By Sumit Paul
Mar 25, 2017
The Hijab is again in the news for all the wrong reasons. Just like the triple Talaq, Hijab is also a contentious subject that’s open to a plethora of interpretations. The great Egyptian blind exegete (interpreter of scriptures) on Quranic verses, Taha Hussain, in a speech delivered at Al-Azhar, the seat of Sunni Islam in Cairo, said ‘Hijab or Niqab predated Islam and had little to do with religious or Quranic injunctions.’ Linguistically, Hijab and Niqab belonged to Yiddish and Ladino, precursors to Hebrew and Arabic. The languages fall in the family of Saami Zubaan or Semitic languages.
In classical Semitic languages, hij and naq were the fundamental Semitic roots to words Hayaz (archaic Hebrew) and naqin (Aramaic, spoken by the putative Jesus). Both the ancient and now defunct words in Hebrew and Aramaic had the common connotation: ‘To protect’. Even in ancient Arabic spoken till fourth century, haeeb, that later became hijab, meant ‘to protect.’ Nowhere did it mean to protect the modesty (of a woman).
Jewish and Christian men and women wore hazaf — Aramaic for a face covering — till the ninth century.
There was a time when the men and women of all three Semitic faiths, namely, Judaism, Christianity and Islam, were wearing Hijab not as a religious symbol or a piece of sacred apparel, but to protect their faces from the sweltering heat and sands of the desert. “Early geographical and survival factors often get subdued and subordinated by the (obscure) religious interpretations of later age,” says Professor Bernard Philip of Princeton University. Semitic faiths originated from the desert region where the blistering sun and sandy storms scorched the skin. The Bedouin men and women covered their faces with cloth and still do. Moreover, there’s nothing from the early Islamic period about what the khimar or veil, should cover, whether face, body or hair.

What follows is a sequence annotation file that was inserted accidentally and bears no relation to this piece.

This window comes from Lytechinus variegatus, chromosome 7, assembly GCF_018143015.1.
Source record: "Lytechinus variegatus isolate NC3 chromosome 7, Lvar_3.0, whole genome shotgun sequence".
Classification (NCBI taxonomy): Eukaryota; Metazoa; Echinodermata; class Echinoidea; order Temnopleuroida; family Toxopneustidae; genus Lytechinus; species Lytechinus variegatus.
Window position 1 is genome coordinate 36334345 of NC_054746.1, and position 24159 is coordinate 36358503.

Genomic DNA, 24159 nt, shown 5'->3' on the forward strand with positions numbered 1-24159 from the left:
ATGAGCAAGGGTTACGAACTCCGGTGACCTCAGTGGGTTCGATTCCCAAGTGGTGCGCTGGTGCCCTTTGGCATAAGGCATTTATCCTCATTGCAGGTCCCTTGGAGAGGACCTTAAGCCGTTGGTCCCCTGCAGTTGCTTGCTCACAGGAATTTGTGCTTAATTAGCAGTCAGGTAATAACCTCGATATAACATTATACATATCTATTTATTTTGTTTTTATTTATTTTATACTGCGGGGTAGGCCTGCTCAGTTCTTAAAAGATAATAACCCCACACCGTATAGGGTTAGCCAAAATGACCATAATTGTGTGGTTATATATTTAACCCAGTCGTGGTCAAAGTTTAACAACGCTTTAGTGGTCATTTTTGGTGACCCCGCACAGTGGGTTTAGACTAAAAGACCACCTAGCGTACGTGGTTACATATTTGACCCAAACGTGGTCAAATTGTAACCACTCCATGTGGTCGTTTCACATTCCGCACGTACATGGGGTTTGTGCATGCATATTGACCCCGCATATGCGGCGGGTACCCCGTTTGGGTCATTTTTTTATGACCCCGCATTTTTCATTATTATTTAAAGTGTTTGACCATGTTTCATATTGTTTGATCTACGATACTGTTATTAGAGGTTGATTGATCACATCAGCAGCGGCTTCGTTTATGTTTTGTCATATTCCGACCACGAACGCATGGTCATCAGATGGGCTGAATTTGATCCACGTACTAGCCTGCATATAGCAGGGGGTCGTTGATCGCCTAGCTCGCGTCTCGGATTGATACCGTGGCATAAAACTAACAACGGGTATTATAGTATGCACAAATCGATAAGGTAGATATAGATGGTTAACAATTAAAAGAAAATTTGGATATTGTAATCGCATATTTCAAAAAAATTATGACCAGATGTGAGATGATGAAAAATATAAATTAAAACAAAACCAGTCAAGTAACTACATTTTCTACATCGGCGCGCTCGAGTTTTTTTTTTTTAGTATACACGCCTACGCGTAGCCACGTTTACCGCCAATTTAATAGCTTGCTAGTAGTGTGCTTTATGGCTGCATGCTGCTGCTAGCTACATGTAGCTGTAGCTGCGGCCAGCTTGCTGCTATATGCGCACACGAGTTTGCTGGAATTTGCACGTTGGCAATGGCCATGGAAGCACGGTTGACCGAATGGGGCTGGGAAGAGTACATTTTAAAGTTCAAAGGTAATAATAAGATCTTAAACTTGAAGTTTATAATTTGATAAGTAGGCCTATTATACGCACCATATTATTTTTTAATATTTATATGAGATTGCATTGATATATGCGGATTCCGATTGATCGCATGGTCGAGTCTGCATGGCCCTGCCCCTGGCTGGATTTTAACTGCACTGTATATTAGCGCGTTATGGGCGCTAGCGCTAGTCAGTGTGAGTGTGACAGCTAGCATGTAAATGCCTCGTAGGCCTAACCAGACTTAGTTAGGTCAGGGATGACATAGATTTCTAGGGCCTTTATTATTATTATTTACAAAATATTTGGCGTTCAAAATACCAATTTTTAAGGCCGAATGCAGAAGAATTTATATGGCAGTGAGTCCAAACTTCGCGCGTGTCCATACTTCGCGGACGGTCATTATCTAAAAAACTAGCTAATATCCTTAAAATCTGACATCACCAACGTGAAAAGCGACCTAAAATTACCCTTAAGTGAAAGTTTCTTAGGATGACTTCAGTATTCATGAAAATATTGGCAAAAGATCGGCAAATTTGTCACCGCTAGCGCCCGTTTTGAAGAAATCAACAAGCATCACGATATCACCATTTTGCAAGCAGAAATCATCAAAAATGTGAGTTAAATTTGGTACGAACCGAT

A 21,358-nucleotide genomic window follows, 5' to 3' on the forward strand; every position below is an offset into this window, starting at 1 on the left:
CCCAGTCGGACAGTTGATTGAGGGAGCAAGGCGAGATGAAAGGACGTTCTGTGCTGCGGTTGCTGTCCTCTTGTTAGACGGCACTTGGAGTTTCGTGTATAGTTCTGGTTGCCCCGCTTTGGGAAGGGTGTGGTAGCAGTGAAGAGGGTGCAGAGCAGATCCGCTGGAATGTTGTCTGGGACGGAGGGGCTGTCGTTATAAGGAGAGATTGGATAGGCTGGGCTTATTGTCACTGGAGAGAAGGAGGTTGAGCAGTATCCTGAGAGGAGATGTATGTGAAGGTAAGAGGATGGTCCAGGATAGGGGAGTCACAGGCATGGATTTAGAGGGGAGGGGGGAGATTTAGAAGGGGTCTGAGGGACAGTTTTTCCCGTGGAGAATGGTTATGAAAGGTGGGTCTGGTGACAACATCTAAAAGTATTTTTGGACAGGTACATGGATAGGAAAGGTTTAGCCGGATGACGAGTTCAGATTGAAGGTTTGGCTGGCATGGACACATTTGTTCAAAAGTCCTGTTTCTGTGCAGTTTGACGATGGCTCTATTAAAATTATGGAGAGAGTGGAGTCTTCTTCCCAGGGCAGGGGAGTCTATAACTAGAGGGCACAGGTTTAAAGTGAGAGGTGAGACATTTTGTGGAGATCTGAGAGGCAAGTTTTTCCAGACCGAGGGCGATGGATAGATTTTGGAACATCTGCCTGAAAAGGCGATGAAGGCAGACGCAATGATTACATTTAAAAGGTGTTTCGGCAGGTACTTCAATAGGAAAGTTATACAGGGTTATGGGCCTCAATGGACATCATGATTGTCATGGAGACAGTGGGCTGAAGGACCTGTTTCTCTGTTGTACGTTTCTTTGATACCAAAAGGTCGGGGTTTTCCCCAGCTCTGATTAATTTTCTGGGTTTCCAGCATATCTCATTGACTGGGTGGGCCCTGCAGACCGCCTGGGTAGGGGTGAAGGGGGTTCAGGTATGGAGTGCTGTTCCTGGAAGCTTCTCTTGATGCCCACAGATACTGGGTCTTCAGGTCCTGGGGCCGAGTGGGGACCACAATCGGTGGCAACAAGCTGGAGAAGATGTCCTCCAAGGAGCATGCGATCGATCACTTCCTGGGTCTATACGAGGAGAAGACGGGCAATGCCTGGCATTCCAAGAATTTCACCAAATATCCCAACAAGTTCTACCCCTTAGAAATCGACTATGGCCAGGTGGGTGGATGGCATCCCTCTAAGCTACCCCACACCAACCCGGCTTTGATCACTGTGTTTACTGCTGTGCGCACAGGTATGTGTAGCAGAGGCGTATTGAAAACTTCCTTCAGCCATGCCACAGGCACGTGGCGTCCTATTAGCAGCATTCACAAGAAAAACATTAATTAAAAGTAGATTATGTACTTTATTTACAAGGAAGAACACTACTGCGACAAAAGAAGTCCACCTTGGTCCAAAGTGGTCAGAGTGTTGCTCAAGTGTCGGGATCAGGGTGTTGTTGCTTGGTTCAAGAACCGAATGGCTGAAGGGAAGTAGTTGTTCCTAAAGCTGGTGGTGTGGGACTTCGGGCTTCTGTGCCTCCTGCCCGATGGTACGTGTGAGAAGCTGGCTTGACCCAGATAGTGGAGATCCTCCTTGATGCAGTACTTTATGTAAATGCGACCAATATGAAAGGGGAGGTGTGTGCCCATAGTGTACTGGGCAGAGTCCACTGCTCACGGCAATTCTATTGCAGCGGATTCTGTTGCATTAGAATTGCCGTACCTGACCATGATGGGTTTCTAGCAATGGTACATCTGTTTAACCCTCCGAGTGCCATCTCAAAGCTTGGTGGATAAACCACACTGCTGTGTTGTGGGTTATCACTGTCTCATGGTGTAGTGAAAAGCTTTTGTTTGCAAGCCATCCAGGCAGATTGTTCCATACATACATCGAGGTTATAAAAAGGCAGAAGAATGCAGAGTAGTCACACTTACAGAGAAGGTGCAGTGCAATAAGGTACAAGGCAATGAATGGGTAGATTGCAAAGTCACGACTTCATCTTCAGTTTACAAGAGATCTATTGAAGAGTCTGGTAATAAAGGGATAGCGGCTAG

The Quran, Sura 24:31, reminds Muslim women of the need to ‘draw (it) over their bosoms.’ One of Prophet Muhammad’s wives is commanded to speak from behind a Hijab (modern Arabic for ‘curtain’) as a mark of high distinction (Quran, Sura 33:53).Though Aisha,one of the most eminent of the Prophet’s wives and a scholar of Islam, provided details about the khimars, no record exists as to how they were worn. Rigid interpretation of the veil as a metaphor for obscurantism is recent, thanks to Wahhabism and the Salafi movement that obfuscated the free spirit of Islam and misconstrued Quranic teachings. Even Prophet Muhammad never advocated that women must wear a Hijab. Bukhari’s Hadith (compilation of Prophet Muhammad’s teachings) mentions a specific teaching with a story attached.
A woman approached Prophet Muhammad and asked whether she should wear a veil after marriage.The Prophet answered that whether married or unmarried, she was not required to hide her face from strangers or male gazers because those determined to gaze at women would continue to gaze, anyway, whether or not one wore a veil. Prophet Muhammad added that the sacredness of an uncovered face is its hijab.
Anything forcibly hidden or concealed attracts unnecessary as well as unhealthy attention. To veil a woman is to undermine her womanhood and weaken her persona. It’s an attempt to commodify and relegate her to being an object. The Quran doesn’t approve of the objectification of women in any of its 6,000-odd verses. In one of the 60,000 verses in Firdausi’s Shahnama in Persian, there’s a verse that makes it clear that not a piece of cloth but the divinity of a woman’s face serves as a Hijab.
Sumit Paul has done extensive research on the Quran for his doctorate thesis at Oxford University